LET'S MAKE A DEAL. Why the difference between the two studies? Cephalon executives say the European patients were sicker than American counterparts. But the FDA could not overlook the European results, particularly since the agency generally wants to see two studies before it will approve a new drug. With one study showing some effectiveness, however, the regulators wanted to keep the drug available as tests continued. So in mid-1996, the advisory committee ruled that a limited number of patients outside the formal studies could receive the drug until a final decision is made. However, the committee insisted that Cephalon provide convincing new data.
By last February, though, Cephalon decided it had done enough. The company and its partner, Chiron Corp., filed with the FDA for approval to sell Myotrophin. Baldino told regulators that Cephalon had spent $180 million on research and would have a tough time justifying further investment. "It's almost impossible for us to idly throw $20 million or $30 million at another study," Baldino told regulators.
Instead, Cephalon offered a deal. If regulators let it start selling the drug--some analysts say Myotrophin could fetch up to $10,000 a year per patient--Cephalon would do further research. It proposed combining Myotrophin with the only approved ALS medicine, Rilutek, so that doctors could see the drug's usefulness in the field. Rilutek, a Rhone-Poulenc Rorer drug approved in December, 1995, extends life for ALS sufferers by an average of three months but offers no improvement in physical functions. Backers theorized a combination of the two drugs could do both modestly.
But the advisory panel had a narrow charge--to determine whether the drug showed "substantial" effectiveness. Without two convincing trials, it hadn't. What's more, Cephalon's approach irked committee members. "I thought their presentation was a bit on the sloppy side," says Coyle. One committee member charges that "Rather than doing the science...the company wanted to call in the most pitiful cases and use the emotional pressure of people with a very bad disease." Baldino insists the company already had presented sufficient data and says the patients testified without company encouragement.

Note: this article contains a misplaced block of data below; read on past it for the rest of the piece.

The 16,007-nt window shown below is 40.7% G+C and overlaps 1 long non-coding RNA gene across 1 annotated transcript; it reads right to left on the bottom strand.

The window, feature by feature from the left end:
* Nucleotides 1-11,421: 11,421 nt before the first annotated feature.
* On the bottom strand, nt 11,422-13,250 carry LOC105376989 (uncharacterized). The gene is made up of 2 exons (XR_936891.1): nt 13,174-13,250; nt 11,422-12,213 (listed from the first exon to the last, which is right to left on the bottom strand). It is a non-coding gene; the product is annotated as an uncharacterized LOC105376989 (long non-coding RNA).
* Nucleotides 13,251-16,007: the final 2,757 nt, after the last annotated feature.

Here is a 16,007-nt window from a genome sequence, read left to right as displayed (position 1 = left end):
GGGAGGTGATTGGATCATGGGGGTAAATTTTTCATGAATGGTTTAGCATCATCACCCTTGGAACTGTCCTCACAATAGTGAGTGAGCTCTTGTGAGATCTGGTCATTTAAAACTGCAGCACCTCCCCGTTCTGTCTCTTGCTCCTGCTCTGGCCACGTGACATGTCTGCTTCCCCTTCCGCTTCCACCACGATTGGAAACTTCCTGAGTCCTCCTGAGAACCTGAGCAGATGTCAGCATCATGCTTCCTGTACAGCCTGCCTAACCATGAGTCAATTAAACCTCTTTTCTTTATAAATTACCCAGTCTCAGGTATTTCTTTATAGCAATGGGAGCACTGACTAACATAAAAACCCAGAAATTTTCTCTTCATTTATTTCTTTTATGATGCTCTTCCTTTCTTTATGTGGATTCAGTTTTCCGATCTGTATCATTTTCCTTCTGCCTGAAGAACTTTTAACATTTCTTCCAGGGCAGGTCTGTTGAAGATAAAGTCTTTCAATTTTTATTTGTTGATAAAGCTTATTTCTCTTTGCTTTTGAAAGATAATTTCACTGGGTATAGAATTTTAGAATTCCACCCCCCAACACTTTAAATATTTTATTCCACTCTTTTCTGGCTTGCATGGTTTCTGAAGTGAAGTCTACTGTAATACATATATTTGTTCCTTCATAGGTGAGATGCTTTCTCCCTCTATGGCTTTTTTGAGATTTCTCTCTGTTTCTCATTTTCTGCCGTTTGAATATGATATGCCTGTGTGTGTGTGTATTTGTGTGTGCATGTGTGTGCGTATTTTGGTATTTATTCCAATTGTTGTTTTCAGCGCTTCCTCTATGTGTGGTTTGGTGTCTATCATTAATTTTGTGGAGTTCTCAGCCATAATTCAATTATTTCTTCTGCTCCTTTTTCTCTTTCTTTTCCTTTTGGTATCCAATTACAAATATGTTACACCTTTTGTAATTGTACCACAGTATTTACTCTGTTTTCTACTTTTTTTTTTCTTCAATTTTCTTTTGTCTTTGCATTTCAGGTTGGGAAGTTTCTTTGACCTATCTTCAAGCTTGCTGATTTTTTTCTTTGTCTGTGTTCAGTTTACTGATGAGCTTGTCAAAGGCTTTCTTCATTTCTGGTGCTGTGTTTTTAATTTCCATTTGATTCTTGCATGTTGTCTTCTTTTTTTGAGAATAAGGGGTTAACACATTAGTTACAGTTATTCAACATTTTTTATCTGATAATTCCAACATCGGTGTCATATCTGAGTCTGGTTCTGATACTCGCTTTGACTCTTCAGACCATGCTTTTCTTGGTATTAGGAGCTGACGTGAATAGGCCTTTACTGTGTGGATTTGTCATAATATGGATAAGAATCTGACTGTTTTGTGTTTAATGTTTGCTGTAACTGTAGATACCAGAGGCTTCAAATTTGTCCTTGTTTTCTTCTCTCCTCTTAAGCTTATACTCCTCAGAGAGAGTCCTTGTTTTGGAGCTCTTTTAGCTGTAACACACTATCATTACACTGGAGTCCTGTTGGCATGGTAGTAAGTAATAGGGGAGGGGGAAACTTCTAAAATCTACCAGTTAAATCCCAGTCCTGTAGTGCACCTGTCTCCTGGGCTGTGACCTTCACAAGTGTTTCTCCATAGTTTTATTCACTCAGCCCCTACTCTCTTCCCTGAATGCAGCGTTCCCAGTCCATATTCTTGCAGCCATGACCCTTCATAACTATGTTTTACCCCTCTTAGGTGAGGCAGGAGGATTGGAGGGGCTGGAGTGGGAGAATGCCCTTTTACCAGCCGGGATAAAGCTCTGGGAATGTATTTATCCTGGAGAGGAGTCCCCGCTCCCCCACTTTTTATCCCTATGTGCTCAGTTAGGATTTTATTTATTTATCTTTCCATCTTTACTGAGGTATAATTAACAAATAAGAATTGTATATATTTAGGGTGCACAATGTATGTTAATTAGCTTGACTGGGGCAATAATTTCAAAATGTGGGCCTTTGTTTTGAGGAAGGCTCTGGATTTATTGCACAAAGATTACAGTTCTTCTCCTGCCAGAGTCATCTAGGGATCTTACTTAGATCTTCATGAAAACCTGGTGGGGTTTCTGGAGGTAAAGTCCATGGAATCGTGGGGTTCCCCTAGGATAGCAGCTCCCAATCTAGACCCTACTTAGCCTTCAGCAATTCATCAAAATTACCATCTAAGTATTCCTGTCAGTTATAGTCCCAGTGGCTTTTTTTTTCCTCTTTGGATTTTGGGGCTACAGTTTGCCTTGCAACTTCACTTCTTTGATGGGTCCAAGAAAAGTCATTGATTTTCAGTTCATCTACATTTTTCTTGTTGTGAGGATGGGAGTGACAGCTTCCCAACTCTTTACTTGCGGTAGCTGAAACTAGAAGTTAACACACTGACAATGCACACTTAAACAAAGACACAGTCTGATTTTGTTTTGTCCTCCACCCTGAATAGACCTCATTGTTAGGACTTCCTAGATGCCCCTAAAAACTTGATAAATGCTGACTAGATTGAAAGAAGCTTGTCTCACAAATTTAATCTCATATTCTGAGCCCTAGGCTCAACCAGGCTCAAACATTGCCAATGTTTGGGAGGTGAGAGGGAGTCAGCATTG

Now comes the FDA. The agency could overrule its advisers and approve the drug, a rare move. It could grant conditional approval, reserving the right to order withdrawal if future studies prove disappointing. Or it could say no--a decision likely to meet with opposition from congressional members pressing for approval. Senator Orrin G. Hatch (R-Utah) wrote to the agency: "There is an occasion here to provide patients with a drug they need at no risk to public health, and I hope the FDA will be able to seize that opportunity."
Doctors who treat ALS also urged a speedy O.K. at the hearings. Even the slightest benefit is better than nothing, they said, and the typical two-study demand may be too high a hurdle. "We're not talking false hope. We're talking modest hope," says California Pacific Medical Center neurologist Dr. Deborah F. Gelinas.
HARD LESSONS. Whatever the outcome, the case offers drugmakers hard lessons. Lesson one: Large trials, though costly, may pay off. "I'm quite sure it would have been statistically significant if they had two times as many patients," says Johns Hopkins University neurologist Dr. Ralph W. Kuncl. Lesson two: Heed advisory committee requests for more data, even if you believe you've done enough.
For regulators, the case raises troubling questions. Should standards be lower for deadly diseases that lack treatments? Even now, the Senate is weighing a bill that makes it clear the FDA has the authority to approve drugs based on a single trial. And when should compassion override rules? Says University of Pennsylvania bioethicist Arthur Caplan: "It is morally relevant not only what the evidence is, but what the plight is of the people who might be helped." With an admittedly weak treatment and a horrific ailment before it, the FDA now must decide what makes for the smartest medicine.